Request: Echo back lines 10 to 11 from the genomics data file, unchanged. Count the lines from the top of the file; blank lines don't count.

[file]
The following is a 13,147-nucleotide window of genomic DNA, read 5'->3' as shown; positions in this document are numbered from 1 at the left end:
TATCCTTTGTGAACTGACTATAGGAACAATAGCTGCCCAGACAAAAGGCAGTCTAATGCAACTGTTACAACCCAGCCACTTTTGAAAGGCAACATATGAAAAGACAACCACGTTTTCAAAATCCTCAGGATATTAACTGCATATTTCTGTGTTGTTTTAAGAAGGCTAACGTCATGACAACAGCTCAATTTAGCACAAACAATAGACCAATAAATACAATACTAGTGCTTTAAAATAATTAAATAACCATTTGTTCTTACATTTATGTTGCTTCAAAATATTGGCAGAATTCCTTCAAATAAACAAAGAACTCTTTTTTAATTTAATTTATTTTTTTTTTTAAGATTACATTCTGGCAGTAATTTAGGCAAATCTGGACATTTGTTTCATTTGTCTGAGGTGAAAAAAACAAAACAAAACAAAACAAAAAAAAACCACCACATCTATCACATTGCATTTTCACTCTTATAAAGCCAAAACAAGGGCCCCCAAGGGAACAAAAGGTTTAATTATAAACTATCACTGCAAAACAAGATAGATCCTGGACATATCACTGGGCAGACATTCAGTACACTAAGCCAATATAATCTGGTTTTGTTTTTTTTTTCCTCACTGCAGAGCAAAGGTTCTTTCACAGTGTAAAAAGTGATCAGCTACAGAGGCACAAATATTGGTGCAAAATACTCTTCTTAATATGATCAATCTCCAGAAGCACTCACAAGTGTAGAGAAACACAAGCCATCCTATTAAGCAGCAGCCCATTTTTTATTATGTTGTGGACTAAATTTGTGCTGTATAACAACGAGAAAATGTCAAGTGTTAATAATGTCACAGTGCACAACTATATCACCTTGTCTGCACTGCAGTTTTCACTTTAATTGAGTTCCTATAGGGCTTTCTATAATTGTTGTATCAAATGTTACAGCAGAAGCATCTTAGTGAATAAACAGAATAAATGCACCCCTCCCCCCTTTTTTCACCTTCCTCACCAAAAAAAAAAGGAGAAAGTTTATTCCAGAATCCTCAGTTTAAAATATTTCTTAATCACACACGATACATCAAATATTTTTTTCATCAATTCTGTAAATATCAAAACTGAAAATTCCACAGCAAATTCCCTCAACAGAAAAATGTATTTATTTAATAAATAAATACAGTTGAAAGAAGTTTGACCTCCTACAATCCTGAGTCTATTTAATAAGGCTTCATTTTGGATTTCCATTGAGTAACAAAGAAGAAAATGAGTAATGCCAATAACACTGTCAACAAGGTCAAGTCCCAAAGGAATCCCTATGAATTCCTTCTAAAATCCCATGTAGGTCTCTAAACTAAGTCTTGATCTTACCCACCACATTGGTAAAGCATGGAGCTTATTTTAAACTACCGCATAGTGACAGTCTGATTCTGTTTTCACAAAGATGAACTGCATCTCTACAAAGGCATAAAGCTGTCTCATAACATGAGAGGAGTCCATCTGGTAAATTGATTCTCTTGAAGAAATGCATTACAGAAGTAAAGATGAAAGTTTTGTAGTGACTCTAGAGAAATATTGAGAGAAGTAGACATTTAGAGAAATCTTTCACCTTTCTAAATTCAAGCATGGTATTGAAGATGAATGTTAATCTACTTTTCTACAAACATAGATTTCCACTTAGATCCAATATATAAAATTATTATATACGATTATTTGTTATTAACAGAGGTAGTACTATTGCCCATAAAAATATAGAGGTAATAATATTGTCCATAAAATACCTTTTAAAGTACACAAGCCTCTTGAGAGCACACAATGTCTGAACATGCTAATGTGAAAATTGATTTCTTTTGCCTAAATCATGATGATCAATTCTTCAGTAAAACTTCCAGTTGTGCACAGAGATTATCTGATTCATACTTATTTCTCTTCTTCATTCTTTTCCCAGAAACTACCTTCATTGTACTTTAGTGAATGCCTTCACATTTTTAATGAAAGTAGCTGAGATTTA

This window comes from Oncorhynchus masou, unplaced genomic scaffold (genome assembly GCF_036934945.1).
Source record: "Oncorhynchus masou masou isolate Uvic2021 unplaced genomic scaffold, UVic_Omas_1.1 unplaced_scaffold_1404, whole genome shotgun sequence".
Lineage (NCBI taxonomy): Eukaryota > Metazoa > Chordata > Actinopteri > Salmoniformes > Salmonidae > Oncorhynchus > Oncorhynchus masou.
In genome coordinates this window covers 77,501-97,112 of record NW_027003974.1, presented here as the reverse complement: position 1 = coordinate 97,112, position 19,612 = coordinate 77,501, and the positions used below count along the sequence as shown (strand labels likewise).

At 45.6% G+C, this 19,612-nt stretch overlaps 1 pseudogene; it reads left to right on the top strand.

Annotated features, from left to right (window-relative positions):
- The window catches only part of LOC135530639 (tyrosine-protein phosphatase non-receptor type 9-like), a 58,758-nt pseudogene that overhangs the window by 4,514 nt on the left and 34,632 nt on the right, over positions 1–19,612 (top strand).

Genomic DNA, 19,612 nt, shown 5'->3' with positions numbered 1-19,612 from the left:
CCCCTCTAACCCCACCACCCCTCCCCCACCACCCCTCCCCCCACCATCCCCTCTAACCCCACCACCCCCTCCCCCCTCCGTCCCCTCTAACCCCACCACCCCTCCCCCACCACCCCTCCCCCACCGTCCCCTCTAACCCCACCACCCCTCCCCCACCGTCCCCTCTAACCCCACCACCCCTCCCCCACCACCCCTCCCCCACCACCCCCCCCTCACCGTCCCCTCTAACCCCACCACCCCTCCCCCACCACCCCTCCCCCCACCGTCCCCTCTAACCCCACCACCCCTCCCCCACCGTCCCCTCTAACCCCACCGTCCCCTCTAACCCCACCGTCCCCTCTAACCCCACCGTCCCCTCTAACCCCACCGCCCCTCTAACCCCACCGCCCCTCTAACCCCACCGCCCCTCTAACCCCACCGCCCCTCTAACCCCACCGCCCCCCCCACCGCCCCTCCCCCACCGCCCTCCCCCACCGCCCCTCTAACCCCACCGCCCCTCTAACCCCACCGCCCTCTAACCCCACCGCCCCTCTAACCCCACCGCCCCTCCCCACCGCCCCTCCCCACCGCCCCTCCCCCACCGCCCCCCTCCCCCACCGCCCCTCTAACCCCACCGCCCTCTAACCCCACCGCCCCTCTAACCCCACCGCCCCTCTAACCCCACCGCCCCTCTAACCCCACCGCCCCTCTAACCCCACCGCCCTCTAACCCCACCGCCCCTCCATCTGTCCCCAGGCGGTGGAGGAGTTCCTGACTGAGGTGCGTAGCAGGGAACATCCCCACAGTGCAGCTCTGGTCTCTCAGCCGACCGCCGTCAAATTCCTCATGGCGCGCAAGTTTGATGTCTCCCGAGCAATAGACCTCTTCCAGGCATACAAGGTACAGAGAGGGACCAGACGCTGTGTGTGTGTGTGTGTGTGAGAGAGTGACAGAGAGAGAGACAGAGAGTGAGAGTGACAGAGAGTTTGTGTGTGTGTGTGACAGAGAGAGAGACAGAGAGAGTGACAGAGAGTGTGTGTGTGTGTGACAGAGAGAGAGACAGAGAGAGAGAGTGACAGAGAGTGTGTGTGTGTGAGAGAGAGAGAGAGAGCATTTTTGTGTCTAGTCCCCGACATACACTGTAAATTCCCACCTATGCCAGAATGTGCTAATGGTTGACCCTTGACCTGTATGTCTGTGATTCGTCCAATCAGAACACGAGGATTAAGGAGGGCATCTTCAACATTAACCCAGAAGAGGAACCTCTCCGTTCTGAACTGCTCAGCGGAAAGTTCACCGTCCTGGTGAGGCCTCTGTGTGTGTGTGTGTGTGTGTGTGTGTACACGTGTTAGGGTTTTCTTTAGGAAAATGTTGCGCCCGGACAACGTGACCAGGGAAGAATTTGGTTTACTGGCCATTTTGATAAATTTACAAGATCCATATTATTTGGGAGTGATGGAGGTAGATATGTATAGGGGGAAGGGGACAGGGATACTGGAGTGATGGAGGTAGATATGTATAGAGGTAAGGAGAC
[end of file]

Genomic DNA, 19,612 nt, shown 5'->3' with positions numbered 1-19,612 from the left:
CCCCTCTAACCCCACCACCCCTCCCCCACCACCCCTCCCCCCACCATCCCCTCTAACCCCACCACCCCCTCCCCCCTCCGTCCCCTCTAACCCCACCACCCCTCCCCCACCACCCCTCCCCCACCGTCCCCTCTAACCCCACCACCCCTCCCCCACCGTCCCCTCTAACCCCACCACCCCTCCCCCACCACCCCTCCCCCACCACCCCCCCCTCACCGTCCCCTCTAACCCCACCACCCCTCCCCCACCACCCCTCCCCCCACCGTCCCCTCTAACCCCACCACCCCTCCCCCACCGTCCCCTCTAACCCCACCGTCCCCTCTAACCCCACCGTCCCCTCTAACCCCACCGTCCCCTCTAACCCCACCGCCCCTCTAACCCCACCGCCCCTCTAACCCCACCGCCCCTCTAACCCCACCGCCCCTCTAACCCCACCGCCCCCCCCACCGCCCCTCCCCCACCGCCCTCCCCCACCGCCCCTCTAACCCCACCGCCCCTCTAACCCCACCGCCCTCTAACCCCACCGCCCCTCTAACCCCACCGCCCCTCCCCACCGCCCCTCCCCACCGCCCCTCCCCCACCGCCCCCCTCCCCCACCGCCCCTCTAACCCCACCGCCCTCTAACCCCACCGCCCCTCTAACCCCACCGCCCCTCTAACCCCACCGCCCCTCTAACCCCACCGCCCCTCTAACCCCACCGCCCTCTAACCCCACCGCCCCTCCATCTGTCCCCAGGCGGTGGAGGAGTTCCTGACTGAGGTGCGTAGCAGGGAACATCCCCACAGTGCAGCTCTGGTCTCTCAGCCGACCGCCGTCAAATTCCTCATGGCGCGCAAGTTTGATGTCTCCCGAGCAATAGACCTCTTCCAGGCATACAAGGTACAGAGAGGGACCAGACGCTGTGTGTGTGTGTGTGTGTGAGAGAGTGACAGAGAGAGAGACAGAGAGTGAGAGTGACAGAGAGTTTGTGTGTGTGTGTGACAGAGAGAGAGACAGAGAGAGTGACAGAGAGTGTGTGTGTGTGTGACAGAGAGAGAGACAGAGAGAGAGAGTGACAGAGAGTGTGTGTGTGTGAGAGAGAGAGAGAGAGCATTTTTGTGTCTAGTCCCCGACATACACTGTAAATTCCCACCTATGCCAGAATGTGCTAATGGTTGACCCTTGACCTGTATGTCTGTGATTCGTCCAATCAGAACACGAGGATTAAGGAGGGCATCTTCAACATTAACCCAGAAGAGGAACCTCTCCGTTCTGAACTGCTCAGCGGAAAGTTCACCGTCCTGGTGAGGCCTCTGTGTGTGTGTGTGTGTGTGTGTGTGTACACGTGTTAGGGTTTTCTTTAGGAAAATGTTGCGCCCGGACAACGTGACCAGGGAAGAATTTGGTTTACTGGCCATTTTGATAAATTTACAAGATCCATATTATTTGGGAGTGATGGAGGTAGATATGTATAGGGGGAAGGGGACAGGGATACTGGAGTGATGGAGGTAGATATGTATAGAGGTAAGGAGAC